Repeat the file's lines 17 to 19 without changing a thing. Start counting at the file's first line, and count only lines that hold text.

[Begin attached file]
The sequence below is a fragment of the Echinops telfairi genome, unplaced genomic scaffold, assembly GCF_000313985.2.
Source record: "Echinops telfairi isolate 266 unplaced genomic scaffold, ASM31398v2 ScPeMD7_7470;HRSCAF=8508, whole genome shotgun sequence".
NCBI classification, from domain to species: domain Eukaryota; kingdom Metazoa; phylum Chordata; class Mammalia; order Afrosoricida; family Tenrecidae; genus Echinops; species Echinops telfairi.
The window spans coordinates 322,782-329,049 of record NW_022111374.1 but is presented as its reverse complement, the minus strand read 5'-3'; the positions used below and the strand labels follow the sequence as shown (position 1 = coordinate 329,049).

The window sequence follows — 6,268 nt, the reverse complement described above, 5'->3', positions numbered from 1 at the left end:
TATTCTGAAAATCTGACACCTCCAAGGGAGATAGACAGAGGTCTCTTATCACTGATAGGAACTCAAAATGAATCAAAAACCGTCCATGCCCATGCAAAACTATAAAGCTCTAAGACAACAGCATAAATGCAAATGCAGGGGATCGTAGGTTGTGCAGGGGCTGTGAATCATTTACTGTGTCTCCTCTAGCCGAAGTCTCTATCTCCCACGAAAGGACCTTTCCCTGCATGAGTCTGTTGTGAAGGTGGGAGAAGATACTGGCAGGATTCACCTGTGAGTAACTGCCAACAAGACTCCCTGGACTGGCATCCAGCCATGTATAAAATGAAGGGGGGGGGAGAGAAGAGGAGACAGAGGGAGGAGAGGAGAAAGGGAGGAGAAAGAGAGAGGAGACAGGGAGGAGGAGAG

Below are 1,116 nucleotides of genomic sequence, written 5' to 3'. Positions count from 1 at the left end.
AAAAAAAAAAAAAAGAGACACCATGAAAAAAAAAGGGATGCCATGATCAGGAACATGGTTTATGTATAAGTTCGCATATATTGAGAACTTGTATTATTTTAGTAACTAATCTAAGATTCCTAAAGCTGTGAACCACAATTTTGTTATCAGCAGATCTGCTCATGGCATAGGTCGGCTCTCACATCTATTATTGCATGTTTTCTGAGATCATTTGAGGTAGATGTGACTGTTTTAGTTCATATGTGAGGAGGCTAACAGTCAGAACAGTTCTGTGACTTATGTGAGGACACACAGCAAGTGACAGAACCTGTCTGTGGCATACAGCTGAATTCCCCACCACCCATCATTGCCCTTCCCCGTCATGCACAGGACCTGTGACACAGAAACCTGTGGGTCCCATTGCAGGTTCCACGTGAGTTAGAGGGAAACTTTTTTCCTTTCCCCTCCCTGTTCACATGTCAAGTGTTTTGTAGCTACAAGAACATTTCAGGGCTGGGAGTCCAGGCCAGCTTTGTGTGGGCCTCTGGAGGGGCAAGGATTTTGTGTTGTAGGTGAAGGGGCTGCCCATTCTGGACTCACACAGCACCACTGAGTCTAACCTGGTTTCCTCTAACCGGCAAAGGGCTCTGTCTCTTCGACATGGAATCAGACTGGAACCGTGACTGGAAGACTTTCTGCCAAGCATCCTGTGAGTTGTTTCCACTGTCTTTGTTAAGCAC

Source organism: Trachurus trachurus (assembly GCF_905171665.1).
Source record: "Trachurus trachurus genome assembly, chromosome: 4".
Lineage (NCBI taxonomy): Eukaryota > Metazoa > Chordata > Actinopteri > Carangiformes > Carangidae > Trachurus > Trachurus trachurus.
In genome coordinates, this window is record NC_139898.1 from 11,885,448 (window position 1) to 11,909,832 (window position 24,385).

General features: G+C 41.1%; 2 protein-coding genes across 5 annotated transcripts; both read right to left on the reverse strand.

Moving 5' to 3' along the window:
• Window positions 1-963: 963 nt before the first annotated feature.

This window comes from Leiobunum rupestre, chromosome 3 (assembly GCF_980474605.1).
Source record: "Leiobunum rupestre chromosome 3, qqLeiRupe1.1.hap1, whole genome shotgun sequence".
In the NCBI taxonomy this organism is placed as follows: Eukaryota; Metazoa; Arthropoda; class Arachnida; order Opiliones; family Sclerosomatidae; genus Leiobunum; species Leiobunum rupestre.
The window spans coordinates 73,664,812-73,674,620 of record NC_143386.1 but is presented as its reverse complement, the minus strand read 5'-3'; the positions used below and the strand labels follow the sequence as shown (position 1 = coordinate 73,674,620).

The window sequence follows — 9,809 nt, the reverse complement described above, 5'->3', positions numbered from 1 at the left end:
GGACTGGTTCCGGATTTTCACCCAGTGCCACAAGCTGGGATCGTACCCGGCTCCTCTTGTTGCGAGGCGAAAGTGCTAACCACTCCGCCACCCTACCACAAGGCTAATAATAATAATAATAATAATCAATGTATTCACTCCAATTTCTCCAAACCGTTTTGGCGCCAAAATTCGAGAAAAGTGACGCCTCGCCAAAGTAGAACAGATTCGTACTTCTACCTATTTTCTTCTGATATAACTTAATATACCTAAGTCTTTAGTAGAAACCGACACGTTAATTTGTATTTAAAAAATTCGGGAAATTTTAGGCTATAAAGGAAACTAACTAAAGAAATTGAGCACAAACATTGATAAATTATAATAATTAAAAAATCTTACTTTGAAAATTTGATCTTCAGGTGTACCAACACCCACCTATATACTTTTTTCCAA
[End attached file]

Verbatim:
Source record: "Leiobunum rupestre chromosome 3, qqLeiRupe1.1.hap1, whole genome shotgun sequence".
In the NCBI taxonomy this organism is placed as follows: Eukaryota; Metazoa; Arthropoda; class Arachnida; order Opiliones; family Sclerosomatidae; genus Leiobunum; species Leiobunum rupestre.
The window spans coordinates 73,664,812-73,674,620 of record NC_143386.1 but is presented as its reverse complement, the minus strand read 5'-3'; the positions used below and the strand labels follow the sequence as shown (position 1 = coordinate 73,674,620).